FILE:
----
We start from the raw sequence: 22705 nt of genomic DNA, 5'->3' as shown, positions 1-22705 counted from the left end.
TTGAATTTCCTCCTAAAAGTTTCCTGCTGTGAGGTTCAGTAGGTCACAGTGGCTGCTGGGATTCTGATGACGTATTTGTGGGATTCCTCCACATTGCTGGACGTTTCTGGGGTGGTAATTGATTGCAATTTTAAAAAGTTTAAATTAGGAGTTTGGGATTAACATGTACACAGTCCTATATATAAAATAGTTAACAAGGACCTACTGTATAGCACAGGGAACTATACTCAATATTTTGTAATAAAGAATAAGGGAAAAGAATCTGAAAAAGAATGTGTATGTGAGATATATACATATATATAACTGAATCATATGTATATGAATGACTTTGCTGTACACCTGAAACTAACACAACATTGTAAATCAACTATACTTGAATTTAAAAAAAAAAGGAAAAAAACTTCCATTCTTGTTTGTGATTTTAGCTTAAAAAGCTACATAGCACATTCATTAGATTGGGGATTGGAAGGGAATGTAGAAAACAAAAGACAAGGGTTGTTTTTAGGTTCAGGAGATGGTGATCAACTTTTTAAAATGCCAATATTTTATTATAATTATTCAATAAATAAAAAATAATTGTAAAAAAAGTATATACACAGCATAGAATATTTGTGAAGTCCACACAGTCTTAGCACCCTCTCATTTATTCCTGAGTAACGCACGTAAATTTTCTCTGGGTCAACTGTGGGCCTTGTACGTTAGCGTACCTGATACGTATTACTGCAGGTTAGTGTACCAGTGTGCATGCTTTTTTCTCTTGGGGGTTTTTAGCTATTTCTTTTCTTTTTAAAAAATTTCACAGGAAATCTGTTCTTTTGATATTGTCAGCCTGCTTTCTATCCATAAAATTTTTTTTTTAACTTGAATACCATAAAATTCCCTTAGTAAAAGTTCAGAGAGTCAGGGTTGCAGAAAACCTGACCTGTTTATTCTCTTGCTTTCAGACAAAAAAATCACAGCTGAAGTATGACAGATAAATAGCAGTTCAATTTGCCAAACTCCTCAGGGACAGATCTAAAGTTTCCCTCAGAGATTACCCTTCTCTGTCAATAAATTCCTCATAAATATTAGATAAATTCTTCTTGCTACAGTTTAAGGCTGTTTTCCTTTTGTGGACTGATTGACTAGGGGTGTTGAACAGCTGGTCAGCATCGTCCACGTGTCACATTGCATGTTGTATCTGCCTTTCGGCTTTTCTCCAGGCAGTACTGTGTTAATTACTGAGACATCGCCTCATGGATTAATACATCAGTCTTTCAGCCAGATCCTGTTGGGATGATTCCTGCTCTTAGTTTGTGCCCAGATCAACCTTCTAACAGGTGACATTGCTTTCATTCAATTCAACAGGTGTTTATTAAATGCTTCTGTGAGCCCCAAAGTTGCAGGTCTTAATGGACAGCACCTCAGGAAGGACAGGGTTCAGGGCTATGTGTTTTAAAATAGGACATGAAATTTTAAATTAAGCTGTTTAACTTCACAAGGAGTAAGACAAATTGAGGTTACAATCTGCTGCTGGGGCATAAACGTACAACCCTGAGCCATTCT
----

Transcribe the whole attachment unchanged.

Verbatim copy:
We start from the raw sequence: 22705 nt of genomic DNA, 5'->3' as shown, positions 1-22705 counted from the left end.
TTGAATTTCCTCCTAAAAGTTTCCTGCTGTGAGGTTCAGTAGGTCACAGTGGCTGCTGGGATTCTGATGACGTATTTGTGGGATTCCTCCACATTGCTGGACGTTTCTGGGGTGGTAATTGATTGCAATTTTAAAAAGTTTAAATTAGGAGTTTGGGATTAACATGTACACAGTCCTATATATAAAATAGTTAACAAGGACCTACTGTATAGCACAGGGAACTATACTCAATATTTTGTAATAAAGAATAAGGGAAAAGAATCTGAAAAAGAATGTGTATGTGAGATATATACATATATATAACTGAATCATATGTATATGAATGACTTTGCTGTACACCTGAAACTAACACAACATTGTAAATCAACTATACTTGAATTTAAAAAAAAAAGGAAAAAAACTTCCATTCTTGTTTGTGATTTTAGCTTAAAAAGCTACATAGCACATTCATTAGATTGGGGATTGGAAGGGAATGTAGAAAACAAAAGACAAGGGTTGTTTTTAGGTTCAGGAGATGGTGATCAACTTTTTAAAATGCCAATATTTTATTATAATTATTCAATAAATAAAAAATAATTGTAAAAAAAGTATATACACAGCATAGAATATTTGTGAAGTCCACACAGTCTTAGCACCCTCTCATTTATTCCTGAGTAACGCACGTAAATTTTCTCTGGGTCAACTGTGGGCCTTGTACGTTAGCGTACCTGATACGTATTACTGCAGGTTAGTGTACCAGTGTGCATGCTTTTTTCTCTTGGGGGTTTTTAGCTATTTCTTTTCTTTTTAAAAAATTTCACAGGAAATCTGTTCTTTTGATATTGTCAGCCTGCTTTCTATCCATAAAATTTTTTTTTTAACTTGAATACCATAAAATTCCCTTAGTAAAAGTTCAGAGAGTCAGGGTTGCAGAAAACCTGACCTGTTTATTCTCTTGCTTTCAGACAAAAAAATCACAGCTGAAGTATGACAGATAAATAGCAGTTCAATTTGCCAAACTCCTCAGGGACAGATCTAAAGTTTCCCTCAGAGATTACCCTTCTCTGTCAATAAATTCCTCATAAATATTAGATAAATTCTTCTTGCTACAGTTTAAGGCTGTTTTCCTTTTGTGGACTGATTGACTAGGGGTGTTGAACAGCTGGTCAGCATCGTCCACGTGTCACATTGCATGTTGTATCTGCCTTTCGGCTTTTCTCCAGGCAGTACTGTGTTAATTACTGAGACATCGCCTCATGGATTAATACATCAGTCTTTCAGCCAGATCCTGTTGGGATGATTCCTGCTCTTAGTTTGTGCCCAGATCAACCTTCTAACAGGTGACATTGCTTTCATTCAATTCAACAGGTGTTTATTAAATGCTTCTGTGAGCCCCAAAGTTGCAGGTCTTAATGGACAGCACCTCAGGAAGGACAGGGTTCAGGGCTATGTGTTTTAAAATAGGACATGAAATTTTAAATTAAGCTGTTTAACTTCACAAGGAGTAAGACAAATTGAGGTTACAATCTGCTGCTGGGGCATAAACGTACAACCCTGAGCCATTCT